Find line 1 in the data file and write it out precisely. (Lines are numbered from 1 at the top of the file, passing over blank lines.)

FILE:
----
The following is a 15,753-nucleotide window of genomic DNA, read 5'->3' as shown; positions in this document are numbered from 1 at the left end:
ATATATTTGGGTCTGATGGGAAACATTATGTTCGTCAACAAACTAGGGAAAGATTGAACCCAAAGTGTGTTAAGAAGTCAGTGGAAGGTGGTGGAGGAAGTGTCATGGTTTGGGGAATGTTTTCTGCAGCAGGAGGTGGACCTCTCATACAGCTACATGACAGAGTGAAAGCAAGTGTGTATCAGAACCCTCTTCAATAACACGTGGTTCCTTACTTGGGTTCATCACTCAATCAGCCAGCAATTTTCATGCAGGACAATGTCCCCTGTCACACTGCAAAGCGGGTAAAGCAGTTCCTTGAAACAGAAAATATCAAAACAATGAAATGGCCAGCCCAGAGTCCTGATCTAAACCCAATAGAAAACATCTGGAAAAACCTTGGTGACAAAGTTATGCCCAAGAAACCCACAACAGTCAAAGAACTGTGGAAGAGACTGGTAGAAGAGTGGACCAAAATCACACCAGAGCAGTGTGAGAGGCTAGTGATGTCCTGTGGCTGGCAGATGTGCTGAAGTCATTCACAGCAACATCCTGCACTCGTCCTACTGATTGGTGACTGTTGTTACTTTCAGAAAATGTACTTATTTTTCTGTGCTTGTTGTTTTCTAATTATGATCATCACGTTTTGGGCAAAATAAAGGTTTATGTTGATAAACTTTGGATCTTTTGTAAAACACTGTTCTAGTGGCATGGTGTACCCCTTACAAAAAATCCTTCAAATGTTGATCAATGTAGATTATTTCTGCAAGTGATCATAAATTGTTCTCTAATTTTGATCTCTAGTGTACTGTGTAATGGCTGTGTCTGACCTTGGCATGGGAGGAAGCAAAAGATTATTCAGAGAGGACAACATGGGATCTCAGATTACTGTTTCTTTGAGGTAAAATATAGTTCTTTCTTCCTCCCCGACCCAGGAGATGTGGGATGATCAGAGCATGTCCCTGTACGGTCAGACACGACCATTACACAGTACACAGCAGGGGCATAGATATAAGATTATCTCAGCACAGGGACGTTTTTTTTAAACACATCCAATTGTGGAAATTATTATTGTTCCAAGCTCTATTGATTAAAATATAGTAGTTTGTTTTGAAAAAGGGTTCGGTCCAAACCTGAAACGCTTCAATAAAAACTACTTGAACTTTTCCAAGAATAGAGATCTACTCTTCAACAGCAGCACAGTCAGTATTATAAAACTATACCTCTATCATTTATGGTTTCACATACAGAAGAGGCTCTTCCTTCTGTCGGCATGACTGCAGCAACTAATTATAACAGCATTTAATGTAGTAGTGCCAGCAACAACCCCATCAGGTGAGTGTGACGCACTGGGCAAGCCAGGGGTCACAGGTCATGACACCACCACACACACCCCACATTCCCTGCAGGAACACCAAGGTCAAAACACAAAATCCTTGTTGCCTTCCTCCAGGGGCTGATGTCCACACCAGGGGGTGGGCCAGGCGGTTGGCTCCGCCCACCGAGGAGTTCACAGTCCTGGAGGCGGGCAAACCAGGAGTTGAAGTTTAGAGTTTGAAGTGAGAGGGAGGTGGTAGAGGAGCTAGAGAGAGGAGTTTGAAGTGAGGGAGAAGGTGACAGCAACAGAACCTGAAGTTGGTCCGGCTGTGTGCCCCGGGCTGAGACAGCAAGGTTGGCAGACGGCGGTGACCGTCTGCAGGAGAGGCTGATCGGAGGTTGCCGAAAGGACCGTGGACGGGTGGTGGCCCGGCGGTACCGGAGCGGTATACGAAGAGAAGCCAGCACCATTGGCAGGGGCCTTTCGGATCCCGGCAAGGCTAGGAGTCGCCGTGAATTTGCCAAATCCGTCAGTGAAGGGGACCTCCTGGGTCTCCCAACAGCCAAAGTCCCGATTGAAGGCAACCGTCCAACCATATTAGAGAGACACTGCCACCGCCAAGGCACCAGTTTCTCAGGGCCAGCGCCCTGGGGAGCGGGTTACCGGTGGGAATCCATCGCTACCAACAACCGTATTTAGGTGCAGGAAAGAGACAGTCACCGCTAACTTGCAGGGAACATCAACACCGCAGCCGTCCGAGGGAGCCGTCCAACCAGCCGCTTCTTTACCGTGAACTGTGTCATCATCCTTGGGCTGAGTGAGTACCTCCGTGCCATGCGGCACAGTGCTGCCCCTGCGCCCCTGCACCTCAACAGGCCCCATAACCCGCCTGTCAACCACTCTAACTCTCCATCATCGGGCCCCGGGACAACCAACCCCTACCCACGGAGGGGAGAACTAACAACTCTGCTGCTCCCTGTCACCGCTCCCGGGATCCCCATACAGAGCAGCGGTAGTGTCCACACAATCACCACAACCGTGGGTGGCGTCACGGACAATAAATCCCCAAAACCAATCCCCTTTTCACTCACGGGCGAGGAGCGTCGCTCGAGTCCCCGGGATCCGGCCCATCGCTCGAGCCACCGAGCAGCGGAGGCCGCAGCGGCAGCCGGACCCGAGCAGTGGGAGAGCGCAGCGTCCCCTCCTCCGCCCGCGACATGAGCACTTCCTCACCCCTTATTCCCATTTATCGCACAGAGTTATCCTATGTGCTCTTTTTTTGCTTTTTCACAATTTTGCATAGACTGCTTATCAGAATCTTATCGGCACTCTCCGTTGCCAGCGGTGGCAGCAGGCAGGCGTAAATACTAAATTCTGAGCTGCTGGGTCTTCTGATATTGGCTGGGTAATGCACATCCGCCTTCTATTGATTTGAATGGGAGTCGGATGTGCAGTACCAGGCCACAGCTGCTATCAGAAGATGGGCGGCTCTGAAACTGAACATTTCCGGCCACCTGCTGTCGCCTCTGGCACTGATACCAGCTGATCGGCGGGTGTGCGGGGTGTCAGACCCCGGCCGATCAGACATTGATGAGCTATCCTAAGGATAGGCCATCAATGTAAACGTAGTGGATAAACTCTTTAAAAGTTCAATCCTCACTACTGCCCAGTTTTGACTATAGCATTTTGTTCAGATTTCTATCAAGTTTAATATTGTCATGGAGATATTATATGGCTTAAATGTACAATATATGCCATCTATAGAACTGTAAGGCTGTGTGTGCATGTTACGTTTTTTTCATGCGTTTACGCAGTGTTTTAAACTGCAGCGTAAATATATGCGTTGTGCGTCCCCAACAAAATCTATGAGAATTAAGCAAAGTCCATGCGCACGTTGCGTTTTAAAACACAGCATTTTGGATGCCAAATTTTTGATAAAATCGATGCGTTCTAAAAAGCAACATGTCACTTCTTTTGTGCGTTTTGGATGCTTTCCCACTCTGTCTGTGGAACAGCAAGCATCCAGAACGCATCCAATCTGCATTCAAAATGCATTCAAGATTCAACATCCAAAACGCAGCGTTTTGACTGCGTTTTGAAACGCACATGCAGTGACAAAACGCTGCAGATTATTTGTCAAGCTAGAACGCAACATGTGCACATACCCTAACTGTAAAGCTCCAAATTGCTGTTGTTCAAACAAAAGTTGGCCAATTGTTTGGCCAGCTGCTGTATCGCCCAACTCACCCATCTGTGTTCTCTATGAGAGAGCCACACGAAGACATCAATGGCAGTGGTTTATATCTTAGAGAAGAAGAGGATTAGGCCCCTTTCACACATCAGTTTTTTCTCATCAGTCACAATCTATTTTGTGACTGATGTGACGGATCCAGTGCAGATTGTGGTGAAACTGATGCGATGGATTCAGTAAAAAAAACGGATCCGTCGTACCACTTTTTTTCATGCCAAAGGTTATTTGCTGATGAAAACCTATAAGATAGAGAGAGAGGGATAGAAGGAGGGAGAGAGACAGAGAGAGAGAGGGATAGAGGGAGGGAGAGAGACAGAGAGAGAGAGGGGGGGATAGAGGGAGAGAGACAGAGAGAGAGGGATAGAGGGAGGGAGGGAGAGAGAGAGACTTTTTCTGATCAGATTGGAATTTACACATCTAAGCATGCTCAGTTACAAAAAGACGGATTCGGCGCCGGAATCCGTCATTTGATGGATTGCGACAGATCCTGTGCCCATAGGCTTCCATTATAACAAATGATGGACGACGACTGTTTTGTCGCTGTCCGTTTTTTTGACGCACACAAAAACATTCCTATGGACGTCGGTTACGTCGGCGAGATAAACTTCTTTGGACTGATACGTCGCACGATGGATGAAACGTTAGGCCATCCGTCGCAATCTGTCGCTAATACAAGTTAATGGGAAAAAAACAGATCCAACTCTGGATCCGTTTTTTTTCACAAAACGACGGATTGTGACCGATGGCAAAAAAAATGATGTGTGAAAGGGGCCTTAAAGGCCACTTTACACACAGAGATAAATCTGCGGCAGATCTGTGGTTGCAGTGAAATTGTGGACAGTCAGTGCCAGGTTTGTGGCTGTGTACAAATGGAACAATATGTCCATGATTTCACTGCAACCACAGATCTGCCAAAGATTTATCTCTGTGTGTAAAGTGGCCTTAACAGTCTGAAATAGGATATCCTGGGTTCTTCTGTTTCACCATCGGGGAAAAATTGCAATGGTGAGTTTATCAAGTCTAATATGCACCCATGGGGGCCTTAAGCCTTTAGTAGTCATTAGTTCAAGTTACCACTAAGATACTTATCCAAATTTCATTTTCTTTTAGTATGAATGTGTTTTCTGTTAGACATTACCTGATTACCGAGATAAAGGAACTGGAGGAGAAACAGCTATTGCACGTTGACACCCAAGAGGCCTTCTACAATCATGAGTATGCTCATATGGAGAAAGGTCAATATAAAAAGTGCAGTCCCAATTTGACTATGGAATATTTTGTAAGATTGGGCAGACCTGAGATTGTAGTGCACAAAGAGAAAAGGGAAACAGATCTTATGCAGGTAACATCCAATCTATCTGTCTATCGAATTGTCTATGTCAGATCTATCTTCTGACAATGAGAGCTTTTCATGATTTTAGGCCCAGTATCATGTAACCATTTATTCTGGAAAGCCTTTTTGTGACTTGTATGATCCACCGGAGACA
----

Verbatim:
The following is a 15,753-nucleotide window of genomic DNA, read 5'->3' as shown; positions in this document are numbered from 1 at the left end: